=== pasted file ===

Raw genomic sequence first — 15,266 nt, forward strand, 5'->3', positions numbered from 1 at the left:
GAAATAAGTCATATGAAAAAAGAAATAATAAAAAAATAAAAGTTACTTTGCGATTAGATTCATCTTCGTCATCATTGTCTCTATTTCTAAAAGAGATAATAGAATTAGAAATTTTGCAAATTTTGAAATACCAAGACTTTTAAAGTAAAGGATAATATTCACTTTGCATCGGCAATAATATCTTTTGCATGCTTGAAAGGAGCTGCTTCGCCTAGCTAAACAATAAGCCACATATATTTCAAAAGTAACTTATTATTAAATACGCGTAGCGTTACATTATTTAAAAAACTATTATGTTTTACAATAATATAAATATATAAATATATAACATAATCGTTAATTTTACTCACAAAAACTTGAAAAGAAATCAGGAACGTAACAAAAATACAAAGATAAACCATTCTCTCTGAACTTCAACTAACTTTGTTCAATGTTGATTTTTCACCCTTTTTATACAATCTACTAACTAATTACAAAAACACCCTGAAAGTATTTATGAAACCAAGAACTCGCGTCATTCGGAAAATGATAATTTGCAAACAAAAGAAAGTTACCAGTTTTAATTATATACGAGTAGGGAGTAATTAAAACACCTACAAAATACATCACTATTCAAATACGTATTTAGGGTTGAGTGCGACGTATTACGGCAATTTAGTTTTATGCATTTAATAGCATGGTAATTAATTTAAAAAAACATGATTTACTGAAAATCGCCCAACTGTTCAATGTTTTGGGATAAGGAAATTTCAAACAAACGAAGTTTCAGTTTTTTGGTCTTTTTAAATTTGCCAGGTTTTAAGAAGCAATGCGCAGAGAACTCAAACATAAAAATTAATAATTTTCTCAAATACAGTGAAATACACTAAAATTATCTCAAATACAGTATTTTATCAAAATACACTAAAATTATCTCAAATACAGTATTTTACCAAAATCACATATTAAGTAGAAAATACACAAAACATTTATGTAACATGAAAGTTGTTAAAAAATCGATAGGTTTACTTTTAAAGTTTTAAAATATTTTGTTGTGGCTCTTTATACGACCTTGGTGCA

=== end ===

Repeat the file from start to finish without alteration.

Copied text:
Raw genomic sequence first — 15,266 nt, forward strand, 5'->3', positions numbered from 1 at the left:
GAAATAAGTCATATGAAAAAAGAAATAATAAAAAAATAAAAGTTACTTTGCGATTAGATTCATCTTCGTCATCATTGTCTCTATTTCTAAAAGAGATAATAGAATTAGAAATTTTGCAAATTTTGAAATACCAAGACTTTTAAAGTAAAGGATAATATTCACTTTGCATCGGCAATAATATCTTTTGCATGCTTGAAAGGAGCTGCTTCGCCTAGCTAAACAATAAGCCACATATATTTCAAAAGTAACTTATTATTAAATACGCGTAGCGTTACATTATTTAAAAAACTATTATGTTTTACAATAATATAAATATATAAATATATAACATAATCGTTAATTTTACTCACAAAAACTTGAAAAGAAATCAGGAACGTAACAAAAATACAAAGATAAACCATTCTCTCTGAACTTCAACTAACTTTGTTCAATGTTGATTTTTCACCCTTTTTATACAATCTACTAACTAATTACAAAAACACCCTGAAAGTATTTATGAAACCAAGAACTCGCGTCATTCGGAAAATGATAATTTGCAAACAAAAGAAAGTTACCAGTTTTAATTATATACGAGTAGGGAGTAATTAAAACACCTACAAAATACATCACTATTCAAATACGTATTTAGGGTTGAGTGCGACGTATTACGGCAATTTAGTTTTATGCATTTAATAGCATGGTAATTAATTTAAAAAAACATGATTTACTGAAAATCGCCCAACTGTTCAATGTTTTGGGATAAGGAAATTTCAAACAAACGAAGTTTCAGTTTTTTGGTCTTTTTAAATTTGCCAGGTTTTAAGAAGCAATGCGCAGAGAACTCAAACATAAAAATTAATAATTTTCTCAAATACAGTGAAATACACTAAAATTATCTCAAATACAGTATTTTATCAAAATACACTAAAATTATCTCAAATACAGTATTTTACCAAAATCACATATTAAGTAGAAAATACACAAAACATTTATGTAACATGAAAGTTGTTAAAAAATCGATAGGTTTACTTTTAAAGTTTTAAAATATTTTGTTGTGGCTCTTTATACGACCTTGGTGCA